Symbolic Choreography Analysis (SChorA)


Choreography is the description with a global perspective of interactions between roles played by peers (services, organizations, humans) in some collaboration. A choreography has two components: a set of roles, and the specification of the legal orderings of message exchanges between these roles. The key issue in choreography-based top-down development is:

  • Conformance: Does a set of peers conform to the choreography? (each peer plays a role and the interactions between them respect to the choreography specification)
  • Realizability: Whether a choreography is realizable? (is there a such set of peers which conform to the choreography? If yes, how to get them or their models?)

Some challenges:

  • Lack of formal model of choreography with value-passing
  • State space explosion problem when checking/analyzing choreographies

SChorA framework

SChorA addresses these issues with symbolic approach. The value-passings are reasoned by using symbols rather than their concrete values. Conclusion is given thank to SMT solver.

Principal features of SChorA:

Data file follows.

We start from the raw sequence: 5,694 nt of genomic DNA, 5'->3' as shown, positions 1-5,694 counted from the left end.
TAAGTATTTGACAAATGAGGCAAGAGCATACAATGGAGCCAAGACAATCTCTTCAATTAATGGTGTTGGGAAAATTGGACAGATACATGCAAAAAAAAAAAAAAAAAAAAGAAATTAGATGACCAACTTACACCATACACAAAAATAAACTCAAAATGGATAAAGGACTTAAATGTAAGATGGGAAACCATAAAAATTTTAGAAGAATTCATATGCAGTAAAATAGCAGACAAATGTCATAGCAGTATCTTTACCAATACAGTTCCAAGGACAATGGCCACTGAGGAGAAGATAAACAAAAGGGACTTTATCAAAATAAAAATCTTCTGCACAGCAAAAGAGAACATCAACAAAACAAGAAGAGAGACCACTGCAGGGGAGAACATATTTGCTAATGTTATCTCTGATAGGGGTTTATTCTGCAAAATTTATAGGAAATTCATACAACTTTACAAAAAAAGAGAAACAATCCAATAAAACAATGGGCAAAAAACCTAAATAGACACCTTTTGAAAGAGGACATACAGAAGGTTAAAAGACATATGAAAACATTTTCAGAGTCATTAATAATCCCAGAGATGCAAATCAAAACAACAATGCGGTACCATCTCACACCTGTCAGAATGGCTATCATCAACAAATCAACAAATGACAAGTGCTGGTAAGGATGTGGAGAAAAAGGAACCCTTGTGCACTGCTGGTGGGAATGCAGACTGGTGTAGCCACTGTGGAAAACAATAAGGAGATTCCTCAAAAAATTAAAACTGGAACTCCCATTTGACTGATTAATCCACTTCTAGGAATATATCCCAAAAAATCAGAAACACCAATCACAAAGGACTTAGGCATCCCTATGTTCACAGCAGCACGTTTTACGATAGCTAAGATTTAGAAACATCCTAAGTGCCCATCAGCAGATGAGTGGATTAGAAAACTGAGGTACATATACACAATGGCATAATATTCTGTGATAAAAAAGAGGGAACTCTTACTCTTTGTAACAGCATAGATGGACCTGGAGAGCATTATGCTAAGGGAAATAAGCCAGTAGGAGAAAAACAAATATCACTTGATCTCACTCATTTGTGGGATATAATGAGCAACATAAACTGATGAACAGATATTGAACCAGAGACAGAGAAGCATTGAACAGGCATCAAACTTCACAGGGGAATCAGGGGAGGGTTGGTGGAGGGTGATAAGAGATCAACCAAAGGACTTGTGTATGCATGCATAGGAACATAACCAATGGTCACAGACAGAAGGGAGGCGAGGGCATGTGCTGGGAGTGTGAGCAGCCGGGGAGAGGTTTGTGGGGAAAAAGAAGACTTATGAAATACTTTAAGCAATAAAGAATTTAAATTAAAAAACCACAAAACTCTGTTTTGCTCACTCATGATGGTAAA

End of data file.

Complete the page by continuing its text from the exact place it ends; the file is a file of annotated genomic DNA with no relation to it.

• Check whether two models are conform (using branching bi-simulation)
  • Retire role models from a choreography
  • Get the reachable model of a choreography
  • Get a realizable model of a choreography
  • Product local models
  • Represent graphically a model

You can try SChorA directly from web browsers. No configs are required (tested with Safari 6.02, Firefox 16.02, Chrome 25.0.1364.99, and Opera 12.04)

If you want to use SChorA on local machine, please follow this instruction to install it.

Its source code is freely available under GPL 2.0 here:

SChorA syntax

A SChorA script file consists of two parts: declaration and command. In the declaration part, the models of choreography, role, or peer are declared in component and end component. The command part describes commands to manipulate models above, e.g., conformance A B to check whether A conforms to B.

For further information of syntax, go here.



Last modified: December 19, 2014